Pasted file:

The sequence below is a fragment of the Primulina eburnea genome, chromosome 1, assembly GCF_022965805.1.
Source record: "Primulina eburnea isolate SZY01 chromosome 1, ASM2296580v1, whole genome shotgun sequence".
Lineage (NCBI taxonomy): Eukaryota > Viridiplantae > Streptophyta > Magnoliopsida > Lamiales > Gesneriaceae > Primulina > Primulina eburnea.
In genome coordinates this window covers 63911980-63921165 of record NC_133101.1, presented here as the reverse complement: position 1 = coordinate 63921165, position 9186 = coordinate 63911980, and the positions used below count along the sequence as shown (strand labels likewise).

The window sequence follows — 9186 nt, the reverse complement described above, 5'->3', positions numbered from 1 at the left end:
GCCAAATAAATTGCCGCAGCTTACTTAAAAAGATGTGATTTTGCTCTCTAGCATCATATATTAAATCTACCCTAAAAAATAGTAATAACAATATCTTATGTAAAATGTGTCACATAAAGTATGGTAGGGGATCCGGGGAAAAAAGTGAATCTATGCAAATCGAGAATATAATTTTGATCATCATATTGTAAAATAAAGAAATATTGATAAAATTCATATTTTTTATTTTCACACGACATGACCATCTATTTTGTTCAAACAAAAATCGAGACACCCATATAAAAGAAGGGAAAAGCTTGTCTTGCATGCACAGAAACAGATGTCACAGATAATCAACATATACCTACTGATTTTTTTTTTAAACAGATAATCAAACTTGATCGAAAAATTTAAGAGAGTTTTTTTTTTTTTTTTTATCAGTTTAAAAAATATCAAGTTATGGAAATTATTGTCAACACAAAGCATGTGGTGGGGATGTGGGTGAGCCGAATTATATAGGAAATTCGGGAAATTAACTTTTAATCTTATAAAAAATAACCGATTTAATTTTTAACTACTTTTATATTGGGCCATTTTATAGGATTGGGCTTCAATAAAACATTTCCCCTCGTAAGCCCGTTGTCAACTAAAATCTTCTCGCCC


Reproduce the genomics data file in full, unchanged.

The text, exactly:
The sequence below is a fragment of the Primulina eburnea genome, chromosome 1, assembly GCF_022965805.1.
Source record: "Primulina eburnea isolate SZY01 chromosome 1, ASM2296580v1, whole genome shotgun sequence".
Lineage (NCBI taxonomy): Eukaryota > Viridiplantae > Streptophyta > Magnoliopsida > Lamiales > Gesneriaceae > Primulina > Primulina eburnea.
In genome coordinates this window covers 63911980-63921165 of record NC_133101.1, presented here as the reverse complement: position 1 = coordinate 63921165, position 9186 = coordinate 63911980, and the positions used below count along the sequence as shown (strand labels likewise).

The window sequence follows — 9186 nt, the reverse complement described above, 5'->3', positions numbered from 1 at the left end:
GCCAAATAAATTGCCGCAGCTTACTTAAAAAGATGTGATTTTGCTCTCTAGCATCATATATTAAATCTACCCTAAAAAATAGTAATAACAATATCTTATGTAAAATGTGTCACATAAAGTATGGTAGGGGATCCGGGGAAAAAAGTGAATCTATGCAAATCGAGAATATAATTTTGATCATCATATTGTAAAATAAAGAAATATTGATAAAATTCATATTTTTTATTTTCACACGACATGACCATCTATTTTGTTCAAACAAAAATCGAGACACCCATATAAAAGAAGGGAAAAGCTTGTCTTGCATGCACAGAAACAGATGTCACAGATAATCAACATATACCTACTGATTTTTTTTTTAAACAGATAATCAAACTTGATCGAAAAATTTAAGAGAGTTTTTTTTTTTTTTTTTATCAGTTTAAAAAATATCAAGTTATGGAAATTATTGTCAACACAAAGCATGTGGTGGGGATGTGGGTGAGCCGAATTATATAGGAAATTCGGGAAATTAACTTTTAATCTTATAAAAAATAACCGATTTAATTTTTAACTACTTTTATATTGGGCCATTTTATAGGATTGGGCTTCAATAAAACATTTCCCCTCGTAAGCCCGTTGTCAACTAAAATCTTCTCGCCC